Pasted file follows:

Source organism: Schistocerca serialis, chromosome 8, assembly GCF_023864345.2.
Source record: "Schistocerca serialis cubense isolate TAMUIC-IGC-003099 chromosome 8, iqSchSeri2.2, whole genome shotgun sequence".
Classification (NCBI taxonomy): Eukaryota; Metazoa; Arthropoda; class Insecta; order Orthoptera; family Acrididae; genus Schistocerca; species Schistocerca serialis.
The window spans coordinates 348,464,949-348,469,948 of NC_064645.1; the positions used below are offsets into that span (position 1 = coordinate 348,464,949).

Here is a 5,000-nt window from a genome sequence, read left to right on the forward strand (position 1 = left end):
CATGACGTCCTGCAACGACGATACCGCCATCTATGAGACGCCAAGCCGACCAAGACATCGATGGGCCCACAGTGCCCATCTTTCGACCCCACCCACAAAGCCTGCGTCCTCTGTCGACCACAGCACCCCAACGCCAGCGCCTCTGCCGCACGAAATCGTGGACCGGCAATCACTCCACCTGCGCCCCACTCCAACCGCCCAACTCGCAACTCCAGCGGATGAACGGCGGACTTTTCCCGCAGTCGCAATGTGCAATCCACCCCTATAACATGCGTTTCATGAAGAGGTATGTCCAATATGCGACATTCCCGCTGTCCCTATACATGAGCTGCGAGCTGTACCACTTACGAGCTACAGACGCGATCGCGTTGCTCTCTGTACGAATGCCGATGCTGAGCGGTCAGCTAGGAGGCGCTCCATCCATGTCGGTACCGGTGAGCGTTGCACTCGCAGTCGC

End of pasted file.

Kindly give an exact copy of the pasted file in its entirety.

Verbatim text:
Source organism: Schistocerca serialis, chromosome 8, assembly GCF_023864345.2.
Source record: "Schistocerca serialis cubense isolate TAMUIC-IGC-003099 chromosome 8, iqSchSeri2.2, whole genome shotgun sequence".
Classification (NCBI taxonomy): Eukaryota; Metazoa; Arthropoda; class Insecta; order Orthoptera; family Acrididae; genus Schistocerca; species Schistocerca serialis.
The window spans coordinates 348,464,949-348,469,948 of NC_064645.1; the positions used below are offsets into that span (position 1 = coordinate 348,464,949).

Here is a 5,000-nt window from a genome sequence, read left to right on the forward strand (position 1 = left end):
CATGACGTCCTGCAACGACGATACCGCCATCTATGAGACGCCAAGCCGACCAAGACATCGATGGGCCCACAGTGCCCATCTTTCGACCCCACCCACAAAGCCTGCGTCCTCTGTCGACCACAGCACCCCAACGCCAGCGCCTCTGCCGCACGAAATCGTGGACCGGCAATCACTCCACCTGCGCCCCACTCCAACCGCCCAACTCGCAACTCCAGCGGATGAACGGCGGACTTTTCCCGCAGTCGCAATGTGCAATCCACCCCTATAACATGCGTTTCATGAAGAGGTATGTCCAATATGCGACATTCCCGCTGTCCCTATACATGAGCTGCGAGCTGTACCACTTACGAGCTACAGACGCGATCGCGTTGCTCTCTGTACGAATGCCGATGCTGAGCGGTCAGCTAGGAGGCGCTCCATCCATGTCGGTACCGGTGAGCGTTGCACTCGCAGTCGC